Seeing the Systems in EdTech

Josh Singer
UX of EdTech
Published in
10 min readFeb 14, 2024

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How ‘pace layers’ can help designers understand complex systems

A watercolor illustration of a classroom of students facing a of gears, representing a system in motion.
Made in Photoshop with Generative Fill

As problem solvers in the volatile world of EdTech, how can we ensure that our efforts are meaningful, and avoid getting lost in superficial concerns? Understanding the many-layered systems in which we work is key.

The tantalizing power of systems thinking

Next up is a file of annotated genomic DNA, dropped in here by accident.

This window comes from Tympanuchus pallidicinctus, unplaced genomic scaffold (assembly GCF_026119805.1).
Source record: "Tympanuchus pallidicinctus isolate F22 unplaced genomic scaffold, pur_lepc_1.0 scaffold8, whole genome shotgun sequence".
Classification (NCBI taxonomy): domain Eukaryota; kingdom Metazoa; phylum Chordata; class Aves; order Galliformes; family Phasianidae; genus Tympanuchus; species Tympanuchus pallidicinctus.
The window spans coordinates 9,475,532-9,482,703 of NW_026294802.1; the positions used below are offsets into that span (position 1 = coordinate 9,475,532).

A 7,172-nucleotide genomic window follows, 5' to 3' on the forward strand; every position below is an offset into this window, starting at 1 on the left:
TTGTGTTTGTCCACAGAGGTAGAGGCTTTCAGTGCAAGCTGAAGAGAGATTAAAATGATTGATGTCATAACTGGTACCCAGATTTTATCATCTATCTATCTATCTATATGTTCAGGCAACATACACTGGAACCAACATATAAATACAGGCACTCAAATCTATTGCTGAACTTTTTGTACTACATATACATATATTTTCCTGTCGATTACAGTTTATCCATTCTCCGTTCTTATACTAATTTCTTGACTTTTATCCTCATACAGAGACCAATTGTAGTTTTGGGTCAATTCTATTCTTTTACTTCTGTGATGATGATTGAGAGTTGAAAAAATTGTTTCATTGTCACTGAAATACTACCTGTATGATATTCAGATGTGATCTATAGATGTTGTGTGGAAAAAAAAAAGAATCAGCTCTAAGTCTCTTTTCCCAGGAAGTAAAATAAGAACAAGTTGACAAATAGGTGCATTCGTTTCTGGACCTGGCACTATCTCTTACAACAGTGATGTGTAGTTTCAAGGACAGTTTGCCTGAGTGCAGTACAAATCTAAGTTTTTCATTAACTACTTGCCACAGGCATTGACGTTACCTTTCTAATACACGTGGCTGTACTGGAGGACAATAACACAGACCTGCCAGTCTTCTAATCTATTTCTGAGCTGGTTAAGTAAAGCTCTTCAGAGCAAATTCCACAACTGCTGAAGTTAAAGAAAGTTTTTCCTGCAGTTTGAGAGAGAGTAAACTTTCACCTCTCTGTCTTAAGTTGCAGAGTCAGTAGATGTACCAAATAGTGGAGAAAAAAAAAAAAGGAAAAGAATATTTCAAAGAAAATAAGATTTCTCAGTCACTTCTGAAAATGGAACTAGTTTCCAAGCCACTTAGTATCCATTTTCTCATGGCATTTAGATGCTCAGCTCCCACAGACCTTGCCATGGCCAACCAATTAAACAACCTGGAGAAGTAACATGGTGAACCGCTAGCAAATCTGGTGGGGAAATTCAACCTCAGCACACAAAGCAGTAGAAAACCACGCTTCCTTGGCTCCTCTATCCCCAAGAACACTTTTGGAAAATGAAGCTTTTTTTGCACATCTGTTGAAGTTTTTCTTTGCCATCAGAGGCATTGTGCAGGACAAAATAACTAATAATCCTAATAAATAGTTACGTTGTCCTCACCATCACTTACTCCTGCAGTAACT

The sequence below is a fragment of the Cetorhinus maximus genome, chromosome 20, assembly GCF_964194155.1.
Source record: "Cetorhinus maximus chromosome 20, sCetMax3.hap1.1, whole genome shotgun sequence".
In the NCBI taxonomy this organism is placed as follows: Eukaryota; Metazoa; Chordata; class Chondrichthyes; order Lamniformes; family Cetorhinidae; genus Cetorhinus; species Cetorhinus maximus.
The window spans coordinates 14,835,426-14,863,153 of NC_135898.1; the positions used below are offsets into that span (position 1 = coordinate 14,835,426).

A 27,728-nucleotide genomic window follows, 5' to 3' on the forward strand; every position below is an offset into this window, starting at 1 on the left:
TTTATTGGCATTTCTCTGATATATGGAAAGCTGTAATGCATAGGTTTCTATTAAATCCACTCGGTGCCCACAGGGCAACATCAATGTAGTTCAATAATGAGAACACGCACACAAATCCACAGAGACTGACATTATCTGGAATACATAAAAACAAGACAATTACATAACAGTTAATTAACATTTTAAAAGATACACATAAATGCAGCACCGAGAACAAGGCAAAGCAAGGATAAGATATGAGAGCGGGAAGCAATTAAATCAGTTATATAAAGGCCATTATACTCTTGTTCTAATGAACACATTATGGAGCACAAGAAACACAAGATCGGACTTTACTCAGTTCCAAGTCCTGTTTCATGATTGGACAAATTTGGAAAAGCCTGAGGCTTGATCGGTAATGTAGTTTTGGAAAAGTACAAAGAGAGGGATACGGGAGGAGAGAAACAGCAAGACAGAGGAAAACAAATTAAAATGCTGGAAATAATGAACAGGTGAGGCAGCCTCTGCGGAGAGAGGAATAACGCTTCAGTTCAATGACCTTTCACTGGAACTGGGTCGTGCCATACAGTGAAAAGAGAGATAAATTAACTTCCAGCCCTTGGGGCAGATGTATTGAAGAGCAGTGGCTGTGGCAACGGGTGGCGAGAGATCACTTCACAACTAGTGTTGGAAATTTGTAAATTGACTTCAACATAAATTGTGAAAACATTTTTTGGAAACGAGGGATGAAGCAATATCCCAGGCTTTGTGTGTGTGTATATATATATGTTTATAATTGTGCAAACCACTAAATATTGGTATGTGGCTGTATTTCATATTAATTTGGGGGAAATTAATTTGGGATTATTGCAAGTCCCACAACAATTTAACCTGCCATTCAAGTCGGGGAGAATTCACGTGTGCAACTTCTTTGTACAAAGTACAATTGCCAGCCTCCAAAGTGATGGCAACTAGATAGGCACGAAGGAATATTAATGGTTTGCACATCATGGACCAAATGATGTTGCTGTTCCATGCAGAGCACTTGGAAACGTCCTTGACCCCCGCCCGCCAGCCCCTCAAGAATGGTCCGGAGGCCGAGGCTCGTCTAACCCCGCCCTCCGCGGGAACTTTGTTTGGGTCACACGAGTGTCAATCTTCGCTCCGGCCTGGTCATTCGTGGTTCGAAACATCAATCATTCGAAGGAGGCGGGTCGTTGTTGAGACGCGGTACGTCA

UX practitioners in EdTech work at the intersection of staggeringly complex systems. The field of formal education is in constant flux, as new trends and research push up against old practices, educators attempt to navigate multiple layers of laws and requirements, and school curricula become political footballs. Where all of that overlaps with the dynamic and chaotic systems of technology, from which our products are developed, things can feel utterly overwhelming.

Amidst all this complexity, it is common to hear UXers in this space trumpet the value of systems thinking. Whereas mere mortals are stuck in an endless game of Whac-a-mole, in which for every problem squashed two more pop up, systems thinkers are able to design solutions that work elegantly in the big picture and in the details. They are like Neo, once he is able to recognize the Matrix and draw power from his new understanding.